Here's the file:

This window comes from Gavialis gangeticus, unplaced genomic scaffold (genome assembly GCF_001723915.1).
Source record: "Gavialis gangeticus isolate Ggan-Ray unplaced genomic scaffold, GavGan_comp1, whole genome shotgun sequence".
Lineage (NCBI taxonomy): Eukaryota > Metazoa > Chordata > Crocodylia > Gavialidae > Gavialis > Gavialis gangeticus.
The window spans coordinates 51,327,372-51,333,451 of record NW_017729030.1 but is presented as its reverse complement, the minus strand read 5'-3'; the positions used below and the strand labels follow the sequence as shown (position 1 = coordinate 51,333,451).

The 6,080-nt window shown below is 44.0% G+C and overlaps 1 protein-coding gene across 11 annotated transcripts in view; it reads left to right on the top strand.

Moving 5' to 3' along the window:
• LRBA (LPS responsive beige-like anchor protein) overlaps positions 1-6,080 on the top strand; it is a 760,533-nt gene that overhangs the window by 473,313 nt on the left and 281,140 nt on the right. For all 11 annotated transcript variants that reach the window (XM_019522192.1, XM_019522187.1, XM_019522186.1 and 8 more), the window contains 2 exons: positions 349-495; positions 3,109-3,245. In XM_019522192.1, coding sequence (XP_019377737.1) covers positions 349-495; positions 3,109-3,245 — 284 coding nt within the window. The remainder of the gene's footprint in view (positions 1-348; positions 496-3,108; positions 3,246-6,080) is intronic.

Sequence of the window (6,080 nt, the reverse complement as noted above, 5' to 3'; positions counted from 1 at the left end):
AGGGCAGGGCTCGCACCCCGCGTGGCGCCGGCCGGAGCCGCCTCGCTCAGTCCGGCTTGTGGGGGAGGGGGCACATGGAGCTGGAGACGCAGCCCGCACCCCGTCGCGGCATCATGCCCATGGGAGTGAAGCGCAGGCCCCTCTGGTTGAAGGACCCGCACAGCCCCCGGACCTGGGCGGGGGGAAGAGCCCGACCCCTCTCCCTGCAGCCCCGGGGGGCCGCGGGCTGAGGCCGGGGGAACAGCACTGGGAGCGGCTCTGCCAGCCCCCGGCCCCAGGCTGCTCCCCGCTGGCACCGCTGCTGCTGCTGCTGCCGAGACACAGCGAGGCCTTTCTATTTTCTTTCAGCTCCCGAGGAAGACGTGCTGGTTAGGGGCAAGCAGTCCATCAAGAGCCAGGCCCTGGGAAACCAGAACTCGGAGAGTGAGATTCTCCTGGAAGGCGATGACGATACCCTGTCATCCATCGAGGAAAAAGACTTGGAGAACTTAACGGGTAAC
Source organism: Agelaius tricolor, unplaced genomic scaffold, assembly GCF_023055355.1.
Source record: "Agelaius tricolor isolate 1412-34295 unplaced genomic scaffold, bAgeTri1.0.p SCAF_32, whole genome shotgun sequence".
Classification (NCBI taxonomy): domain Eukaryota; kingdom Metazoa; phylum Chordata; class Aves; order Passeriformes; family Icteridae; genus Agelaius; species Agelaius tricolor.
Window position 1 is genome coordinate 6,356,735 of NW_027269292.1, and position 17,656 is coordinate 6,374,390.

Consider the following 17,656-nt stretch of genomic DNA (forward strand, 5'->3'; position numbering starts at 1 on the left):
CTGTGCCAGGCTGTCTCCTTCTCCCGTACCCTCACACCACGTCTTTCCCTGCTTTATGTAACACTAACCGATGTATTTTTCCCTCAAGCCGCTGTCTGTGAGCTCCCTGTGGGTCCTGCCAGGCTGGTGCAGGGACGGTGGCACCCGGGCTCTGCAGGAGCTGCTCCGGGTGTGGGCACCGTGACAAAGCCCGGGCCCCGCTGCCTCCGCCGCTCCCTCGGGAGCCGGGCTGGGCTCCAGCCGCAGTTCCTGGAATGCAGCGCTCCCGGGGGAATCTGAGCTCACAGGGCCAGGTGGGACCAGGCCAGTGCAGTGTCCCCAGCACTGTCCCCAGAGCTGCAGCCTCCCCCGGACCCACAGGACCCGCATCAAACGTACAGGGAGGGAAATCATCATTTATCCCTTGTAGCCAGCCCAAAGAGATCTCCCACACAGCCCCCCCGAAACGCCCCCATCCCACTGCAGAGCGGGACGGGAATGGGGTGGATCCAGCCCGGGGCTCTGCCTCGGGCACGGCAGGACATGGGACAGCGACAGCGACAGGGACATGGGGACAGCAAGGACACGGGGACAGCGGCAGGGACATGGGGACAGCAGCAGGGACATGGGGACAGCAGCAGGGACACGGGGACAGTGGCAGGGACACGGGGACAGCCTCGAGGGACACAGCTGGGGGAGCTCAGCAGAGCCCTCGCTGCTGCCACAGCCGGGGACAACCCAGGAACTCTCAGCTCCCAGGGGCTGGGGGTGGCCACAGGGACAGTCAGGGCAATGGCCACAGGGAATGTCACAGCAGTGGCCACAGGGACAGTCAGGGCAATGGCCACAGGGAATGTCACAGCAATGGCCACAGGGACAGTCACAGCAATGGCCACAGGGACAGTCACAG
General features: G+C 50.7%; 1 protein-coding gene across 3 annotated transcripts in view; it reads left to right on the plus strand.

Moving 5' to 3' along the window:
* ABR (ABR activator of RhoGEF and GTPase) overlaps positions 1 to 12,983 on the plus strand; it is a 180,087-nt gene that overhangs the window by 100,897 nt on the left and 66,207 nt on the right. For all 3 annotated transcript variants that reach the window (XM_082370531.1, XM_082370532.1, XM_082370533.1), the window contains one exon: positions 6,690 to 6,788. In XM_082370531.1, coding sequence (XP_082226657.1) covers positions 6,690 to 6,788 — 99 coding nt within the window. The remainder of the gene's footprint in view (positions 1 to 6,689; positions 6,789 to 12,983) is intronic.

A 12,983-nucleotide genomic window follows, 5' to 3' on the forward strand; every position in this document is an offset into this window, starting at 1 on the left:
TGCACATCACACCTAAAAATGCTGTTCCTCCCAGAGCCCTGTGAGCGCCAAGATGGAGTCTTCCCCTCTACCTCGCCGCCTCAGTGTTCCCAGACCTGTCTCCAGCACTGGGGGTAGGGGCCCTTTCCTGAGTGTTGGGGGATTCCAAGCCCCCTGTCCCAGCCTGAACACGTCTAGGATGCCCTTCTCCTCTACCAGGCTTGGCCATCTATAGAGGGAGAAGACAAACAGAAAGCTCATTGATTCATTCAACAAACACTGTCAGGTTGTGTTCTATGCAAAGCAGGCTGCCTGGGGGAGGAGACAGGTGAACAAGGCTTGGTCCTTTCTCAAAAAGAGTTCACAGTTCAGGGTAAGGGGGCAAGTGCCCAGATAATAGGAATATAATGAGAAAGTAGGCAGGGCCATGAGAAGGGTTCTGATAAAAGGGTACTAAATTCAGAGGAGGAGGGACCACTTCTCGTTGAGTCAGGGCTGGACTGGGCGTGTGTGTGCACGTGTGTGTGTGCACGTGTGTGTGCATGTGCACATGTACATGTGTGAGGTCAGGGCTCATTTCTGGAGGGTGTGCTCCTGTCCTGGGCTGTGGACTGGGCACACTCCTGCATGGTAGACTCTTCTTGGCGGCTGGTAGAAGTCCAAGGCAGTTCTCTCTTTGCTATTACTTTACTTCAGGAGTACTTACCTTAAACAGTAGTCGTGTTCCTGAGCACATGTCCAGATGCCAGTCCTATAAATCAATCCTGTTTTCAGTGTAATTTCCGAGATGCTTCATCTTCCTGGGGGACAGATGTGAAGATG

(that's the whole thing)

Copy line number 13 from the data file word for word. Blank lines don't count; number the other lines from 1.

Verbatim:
Window position 1 is genome coordinate 6,356,735 of NW_027269292.1, and position 17,656 is coordinate 6,374,390.